Surfshark VPN review: How fast is it?
Routing all your internet traffic through a VPN server inevitably slows things down, but we found Surfshark pretty speedy.
We first tested the service on a Windows 11 laptop connected to a 200Mbits/sec Virgin fibre line. With the VPN disconnected, the Google Speed Test tool reported a download speed of 209Mbits/sec; after connecting to a server in London, it measured 190Mbits/sec. That’s a performance reduction of 8.7%, which isn’t bad at all. It’s not as impressive as Hotspot Shield or NordVPN, which managed 0.6% and 4.5% respectively, but it’s fast enough that you won’t notice any slowdown in day-to-day use.
Surfshark also coped admirably with a more long-distance connection. The New York server gave us a download speed of 182Mbits/sec, barely any slower than the London connection. That’s a 12.8% performance hit, which is one of the best around – although NordVPN once again nosed ahead with a download speed of 196Mbits/sec.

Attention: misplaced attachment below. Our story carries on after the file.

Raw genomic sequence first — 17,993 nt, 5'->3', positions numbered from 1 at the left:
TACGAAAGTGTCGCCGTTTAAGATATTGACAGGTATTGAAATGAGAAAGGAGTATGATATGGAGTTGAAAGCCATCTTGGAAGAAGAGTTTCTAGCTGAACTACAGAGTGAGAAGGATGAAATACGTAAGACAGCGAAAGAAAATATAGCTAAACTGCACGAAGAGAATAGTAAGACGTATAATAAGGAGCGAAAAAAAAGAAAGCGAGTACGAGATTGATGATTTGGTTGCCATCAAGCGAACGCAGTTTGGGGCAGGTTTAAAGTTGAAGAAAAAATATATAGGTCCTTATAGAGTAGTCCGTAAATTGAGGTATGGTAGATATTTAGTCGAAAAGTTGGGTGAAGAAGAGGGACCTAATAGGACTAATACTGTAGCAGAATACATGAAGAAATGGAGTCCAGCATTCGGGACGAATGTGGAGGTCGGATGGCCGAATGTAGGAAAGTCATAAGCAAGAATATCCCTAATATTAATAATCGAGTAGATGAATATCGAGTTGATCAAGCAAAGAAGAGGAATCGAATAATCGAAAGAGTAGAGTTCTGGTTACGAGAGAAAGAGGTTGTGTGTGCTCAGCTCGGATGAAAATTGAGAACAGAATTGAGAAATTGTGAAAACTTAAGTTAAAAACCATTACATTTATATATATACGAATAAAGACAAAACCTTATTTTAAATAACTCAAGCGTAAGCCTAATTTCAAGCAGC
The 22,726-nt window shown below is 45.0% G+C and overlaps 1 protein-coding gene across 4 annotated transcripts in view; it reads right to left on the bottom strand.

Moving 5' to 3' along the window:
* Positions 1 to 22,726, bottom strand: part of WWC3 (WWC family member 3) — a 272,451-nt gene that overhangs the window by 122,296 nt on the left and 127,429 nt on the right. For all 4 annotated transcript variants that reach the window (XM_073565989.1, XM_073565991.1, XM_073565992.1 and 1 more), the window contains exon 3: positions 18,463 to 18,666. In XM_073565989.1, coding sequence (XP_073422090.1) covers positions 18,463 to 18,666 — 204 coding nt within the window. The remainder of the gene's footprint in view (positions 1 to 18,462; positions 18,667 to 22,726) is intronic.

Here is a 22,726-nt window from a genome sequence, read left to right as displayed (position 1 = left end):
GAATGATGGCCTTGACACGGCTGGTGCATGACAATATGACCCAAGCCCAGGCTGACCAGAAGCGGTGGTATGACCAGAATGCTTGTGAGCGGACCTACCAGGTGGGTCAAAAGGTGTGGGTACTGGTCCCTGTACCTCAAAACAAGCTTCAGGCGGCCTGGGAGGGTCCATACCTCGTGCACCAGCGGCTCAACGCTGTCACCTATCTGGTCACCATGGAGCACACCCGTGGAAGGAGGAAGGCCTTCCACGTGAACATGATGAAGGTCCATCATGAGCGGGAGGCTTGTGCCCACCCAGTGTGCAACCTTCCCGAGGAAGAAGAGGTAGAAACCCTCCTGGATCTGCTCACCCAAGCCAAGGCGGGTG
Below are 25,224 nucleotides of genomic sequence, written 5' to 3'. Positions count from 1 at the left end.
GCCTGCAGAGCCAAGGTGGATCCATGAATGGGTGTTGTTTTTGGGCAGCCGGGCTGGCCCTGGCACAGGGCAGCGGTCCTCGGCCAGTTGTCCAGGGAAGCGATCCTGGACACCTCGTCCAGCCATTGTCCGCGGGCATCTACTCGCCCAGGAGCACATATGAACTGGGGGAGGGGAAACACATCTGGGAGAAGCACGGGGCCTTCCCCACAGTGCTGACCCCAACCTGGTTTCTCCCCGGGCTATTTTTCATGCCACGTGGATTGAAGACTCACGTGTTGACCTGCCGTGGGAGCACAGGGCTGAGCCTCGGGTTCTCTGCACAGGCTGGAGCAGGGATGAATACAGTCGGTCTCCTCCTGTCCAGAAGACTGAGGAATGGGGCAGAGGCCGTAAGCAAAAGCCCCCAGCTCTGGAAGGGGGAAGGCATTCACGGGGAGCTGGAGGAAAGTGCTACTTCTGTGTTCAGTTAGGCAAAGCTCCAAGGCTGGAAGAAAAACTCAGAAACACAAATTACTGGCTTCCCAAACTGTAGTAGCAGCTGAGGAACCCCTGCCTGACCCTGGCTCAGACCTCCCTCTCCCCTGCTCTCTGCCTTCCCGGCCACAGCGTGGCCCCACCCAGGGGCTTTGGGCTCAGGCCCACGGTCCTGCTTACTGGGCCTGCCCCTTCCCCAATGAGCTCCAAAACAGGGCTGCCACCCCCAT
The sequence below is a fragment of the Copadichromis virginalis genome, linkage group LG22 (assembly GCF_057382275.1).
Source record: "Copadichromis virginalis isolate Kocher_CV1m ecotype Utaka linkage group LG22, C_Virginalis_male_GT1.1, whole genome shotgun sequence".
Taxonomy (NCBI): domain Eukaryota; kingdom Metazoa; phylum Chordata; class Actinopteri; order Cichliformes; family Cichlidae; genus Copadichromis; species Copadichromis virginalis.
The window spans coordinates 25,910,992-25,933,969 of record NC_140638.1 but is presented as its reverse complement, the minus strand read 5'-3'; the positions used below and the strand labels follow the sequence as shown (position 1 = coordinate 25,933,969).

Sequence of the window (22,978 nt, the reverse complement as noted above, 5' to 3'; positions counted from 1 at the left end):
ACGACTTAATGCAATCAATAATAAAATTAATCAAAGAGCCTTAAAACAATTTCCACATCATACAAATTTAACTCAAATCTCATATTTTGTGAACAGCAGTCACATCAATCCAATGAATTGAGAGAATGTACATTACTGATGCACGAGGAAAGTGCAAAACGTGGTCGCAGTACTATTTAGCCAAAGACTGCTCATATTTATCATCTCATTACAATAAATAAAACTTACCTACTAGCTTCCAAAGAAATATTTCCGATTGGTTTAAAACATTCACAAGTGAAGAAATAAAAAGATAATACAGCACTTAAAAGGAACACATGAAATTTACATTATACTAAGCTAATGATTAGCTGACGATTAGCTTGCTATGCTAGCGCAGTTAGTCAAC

We also tested Surfshark on a Samsung Galaxy Tab S7 tablet, connected to the router via Wi-Fi 6. Here the Google Speed Test showed a raw speed of 203Mbits/sec, which fell only to 199Mbits/sec when we connected to a server in London – an excellent result.
And while US connections are always slower on Android, Surfshark gave us a very creditable 112Mbits/sec from the New York. We’ve only seen a handful of VPNs beat this speed, and even the best performance (which came once again from Hotspot Shield) was barely faster at 123Mbits/sec.
This should be enough bandwidth for anything you’re likely to want to do, but for maximum all-round performance, you can use the Whitelister feature mentioned above. On both desktop and mobile clients, this lets you specify apps and sites that should bypass the VPN, to get the full speed of your ISP connection.
Surfshark VPN review: Is it good for video streaming?